It’s not just “because it’s there”
Mountaineer George Mallory may have quipped that people climb Everest ‘because it’s there’. In fact, the reasons why people seek extreme sports such as high altitude mountaineering are far more complex. Sport psychologists at Bangor University are recognised world-leaders in establishing the psychological motivations for taking part in extreme sports.
In untangling the complex reasons that drive people to take part in extreme or risky sports or prolonged endurance challenges, it seems that conquering the stress caused by the challenge is more important than the achievement alone because of the emotional gain that it provides.
“Mountaineers will often recall how they overcame their fears and anxiety during a particularly challenging expedition rather than recalling how they actually successfully climbed a peak- it seems that summiting the peak is not as important as conquering their own emotions, which are often strong and negative” says Dr Tim Woodman of the School of Sport, Health & Exercise Sciences.
Dr Woodman explains that people who take up extreme sports experience the same intensity of emotions as the general population, but their expectations of life appear to be higher. As a result, they seek out extreme sport to experience a heightened emotional response.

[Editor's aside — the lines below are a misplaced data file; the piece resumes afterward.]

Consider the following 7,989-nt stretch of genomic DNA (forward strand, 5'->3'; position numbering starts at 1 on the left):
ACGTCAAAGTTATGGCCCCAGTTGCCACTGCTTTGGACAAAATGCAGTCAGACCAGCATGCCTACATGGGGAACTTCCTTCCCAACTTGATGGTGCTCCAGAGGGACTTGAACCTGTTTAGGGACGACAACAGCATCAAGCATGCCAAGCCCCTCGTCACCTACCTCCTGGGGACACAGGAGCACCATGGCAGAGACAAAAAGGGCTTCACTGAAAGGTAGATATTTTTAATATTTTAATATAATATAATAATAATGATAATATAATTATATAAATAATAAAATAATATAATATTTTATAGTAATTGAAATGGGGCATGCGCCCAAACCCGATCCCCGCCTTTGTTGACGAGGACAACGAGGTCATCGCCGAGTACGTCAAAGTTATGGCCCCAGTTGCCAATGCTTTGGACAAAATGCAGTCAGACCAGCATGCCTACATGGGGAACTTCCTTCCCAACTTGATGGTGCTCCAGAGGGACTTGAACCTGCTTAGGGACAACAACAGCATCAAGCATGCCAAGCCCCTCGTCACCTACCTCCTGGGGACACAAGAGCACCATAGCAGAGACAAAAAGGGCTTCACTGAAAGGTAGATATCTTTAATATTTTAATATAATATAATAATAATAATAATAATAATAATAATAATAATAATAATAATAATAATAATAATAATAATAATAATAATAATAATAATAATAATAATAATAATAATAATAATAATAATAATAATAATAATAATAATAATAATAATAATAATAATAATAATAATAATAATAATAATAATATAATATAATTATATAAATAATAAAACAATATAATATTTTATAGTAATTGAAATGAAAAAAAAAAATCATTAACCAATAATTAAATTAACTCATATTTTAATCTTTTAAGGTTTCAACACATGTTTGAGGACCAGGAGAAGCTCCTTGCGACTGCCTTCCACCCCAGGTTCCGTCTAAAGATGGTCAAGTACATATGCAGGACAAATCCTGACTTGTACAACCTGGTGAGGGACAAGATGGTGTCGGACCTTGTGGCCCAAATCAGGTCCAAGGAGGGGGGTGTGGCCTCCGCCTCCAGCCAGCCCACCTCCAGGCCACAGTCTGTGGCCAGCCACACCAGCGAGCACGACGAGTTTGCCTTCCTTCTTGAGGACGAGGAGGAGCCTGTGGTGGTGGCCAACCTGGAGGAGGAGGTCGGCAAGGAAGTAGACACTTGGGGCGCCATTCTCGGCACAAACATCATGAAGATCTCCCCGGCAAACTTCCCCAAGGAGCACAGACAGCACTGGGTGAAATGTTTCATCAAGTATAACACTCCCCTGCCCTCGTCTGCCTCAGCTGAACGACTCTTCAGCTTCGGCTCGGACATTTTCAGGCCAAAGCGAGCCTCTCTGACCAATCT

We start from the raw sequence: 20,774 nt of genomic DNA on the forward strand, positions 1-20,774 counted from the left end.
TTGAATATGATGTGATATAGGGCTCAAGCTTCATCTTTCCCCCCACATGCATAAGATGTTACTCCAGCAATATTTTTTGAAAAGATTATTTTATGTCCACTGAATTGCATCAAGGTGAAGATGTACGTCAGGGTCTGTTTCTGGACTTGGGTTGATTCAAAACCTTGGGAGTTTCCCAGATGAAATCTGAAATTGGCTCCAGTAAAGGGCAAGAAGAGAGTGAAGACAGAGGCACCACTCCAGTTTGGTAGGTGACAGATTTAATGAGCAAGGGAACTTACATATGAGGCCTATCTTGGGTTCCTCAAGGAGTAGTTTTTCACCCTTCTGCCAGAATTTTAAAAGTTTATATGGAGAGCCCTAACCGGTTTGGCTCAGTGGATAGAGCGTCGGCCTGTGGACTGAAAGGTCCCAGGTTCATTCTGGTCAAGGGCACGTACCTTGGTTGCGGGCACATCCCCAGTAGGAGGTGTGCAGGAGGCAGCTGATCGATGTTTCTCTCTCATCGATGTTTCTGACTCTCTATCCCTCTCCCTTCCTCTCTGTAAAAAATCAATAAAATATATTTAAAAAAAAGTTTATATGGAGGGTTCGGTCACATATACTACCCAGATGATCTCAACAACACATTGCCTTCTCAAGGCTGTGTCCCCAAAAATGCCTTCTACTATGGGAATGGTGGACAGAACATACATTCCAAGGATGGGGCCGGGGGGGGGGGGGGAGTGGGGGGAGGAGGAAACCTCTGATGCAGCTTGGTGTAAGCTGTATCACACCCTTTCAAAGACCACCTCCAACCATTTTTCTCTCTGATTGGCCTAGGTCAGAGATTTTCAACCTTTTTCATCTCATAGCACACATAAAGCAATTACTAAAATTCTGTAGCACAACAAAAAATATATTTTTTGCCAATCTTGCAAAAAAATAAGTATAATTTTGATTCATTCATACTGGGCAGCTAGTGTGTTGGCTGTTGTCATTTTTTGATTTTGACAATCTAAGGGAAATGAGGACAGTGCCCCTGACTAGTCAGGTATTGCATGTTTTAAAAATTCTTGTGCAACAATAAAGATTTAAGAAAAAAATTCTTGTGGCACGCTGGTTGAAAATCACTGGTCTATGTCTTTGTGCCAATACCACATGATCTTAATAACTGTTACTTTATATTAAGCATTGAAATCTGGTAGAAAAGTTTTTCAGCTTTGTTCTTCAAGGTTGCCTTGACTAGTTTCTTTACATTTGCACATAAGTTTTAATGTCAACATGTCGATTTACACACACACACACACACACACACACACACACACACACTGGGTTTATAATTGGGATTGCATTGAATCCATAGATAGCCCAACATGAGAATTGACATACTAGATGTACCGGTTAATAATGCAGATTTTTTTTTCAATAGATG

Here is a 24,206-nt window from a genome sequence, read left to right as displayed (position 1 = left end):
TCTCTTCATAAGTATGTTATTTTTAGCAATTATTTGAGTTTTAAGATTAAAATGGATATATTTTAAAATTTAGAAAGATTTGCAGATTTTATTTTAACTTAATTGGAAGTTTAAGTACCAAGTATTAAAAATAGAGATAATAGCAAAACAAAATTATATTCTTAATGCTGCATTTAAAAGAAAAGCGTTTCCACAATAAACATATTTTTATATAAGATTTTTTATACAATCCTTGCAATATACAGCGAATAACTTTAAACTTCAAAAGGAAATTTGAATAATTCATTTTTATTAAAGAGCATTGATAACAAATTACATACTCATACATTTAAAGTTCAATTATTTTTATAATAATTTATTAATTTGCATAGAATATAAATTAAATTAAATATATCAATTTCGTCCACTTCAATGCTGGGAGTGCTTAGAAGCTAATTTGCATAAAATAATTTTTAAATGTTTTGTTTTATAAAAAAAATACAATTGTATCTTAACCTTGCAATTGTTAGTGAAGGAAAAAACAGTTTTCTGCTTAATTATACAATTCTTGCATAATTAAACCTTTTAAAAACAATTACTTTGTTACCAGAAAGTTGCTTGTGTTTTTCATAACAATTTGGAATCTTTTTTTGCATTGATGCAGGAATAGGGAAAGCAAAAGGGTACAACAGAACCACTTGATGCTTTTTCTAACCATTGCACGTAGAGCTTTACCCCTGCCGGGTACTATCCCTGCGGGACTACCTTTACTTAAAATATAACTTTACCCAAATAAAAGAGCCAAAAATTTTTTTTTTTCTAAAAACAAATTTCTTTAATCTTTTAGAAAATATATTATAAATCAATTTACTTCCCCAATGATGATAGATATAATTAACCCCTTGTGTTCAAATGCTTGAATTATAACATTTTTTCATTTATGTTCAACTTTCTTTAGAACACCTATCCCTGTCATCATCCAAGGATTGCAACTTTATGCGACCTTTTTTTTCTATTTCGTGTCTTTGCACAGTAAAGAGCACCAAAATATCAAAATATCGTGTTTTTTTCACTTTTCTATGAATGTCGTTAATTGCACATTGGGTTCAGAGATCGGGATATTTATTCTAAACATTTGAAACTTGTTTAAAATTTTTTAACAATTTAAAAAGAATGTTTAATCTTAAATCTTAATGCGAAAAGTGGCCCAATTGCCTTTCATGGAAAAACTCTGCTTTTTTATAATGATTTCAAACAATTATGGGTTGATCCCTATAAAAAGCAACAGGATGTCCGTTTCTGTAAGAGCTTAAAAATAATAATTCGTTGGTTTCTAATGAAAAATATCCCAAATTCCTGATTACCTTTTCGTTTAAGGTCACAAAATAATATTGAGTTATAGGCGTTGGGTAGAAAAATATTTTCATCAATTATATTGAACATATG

Research based on extensive interviews and questionnaires conducted by the Institute for the Psychology of Elite Performance at the School of Sport, Health & Exercise Sciences, reveals that two elements are involved. One they call ‘emotion regulation’. The paradox is that while most people seek enjoyable emotions, those taking part in extreme sport often seek to experience negative emotion such as anxiety in order to gain control of that emotion and ultimately to turn the negative emotion into a positive one - with the feelings of euphoria that follow.
The other aspect they describe is ‘agency’. They have established for the first time that people who take up extreme sport do so to make up for a lack of ‘agency’ or influence in other aspects of their lives, such as their emotional partnership. They can gain ‘agency’ or influence in a particular aspect of their lives through their actions in their chosen activity. In other words, people will feel that they can be the driver of emotional experiences in the mountains rather than feel like the passenger of those experiences in everyday life.
Tim Woodman concludes by saying that these types of people are responding to a psychological need, and that they often make good leaders. “They’re often quite level-headed as you need emotional stability to cope with the pressure that you place yourself under in these extreme situations.”
Publication date: 29 December 2011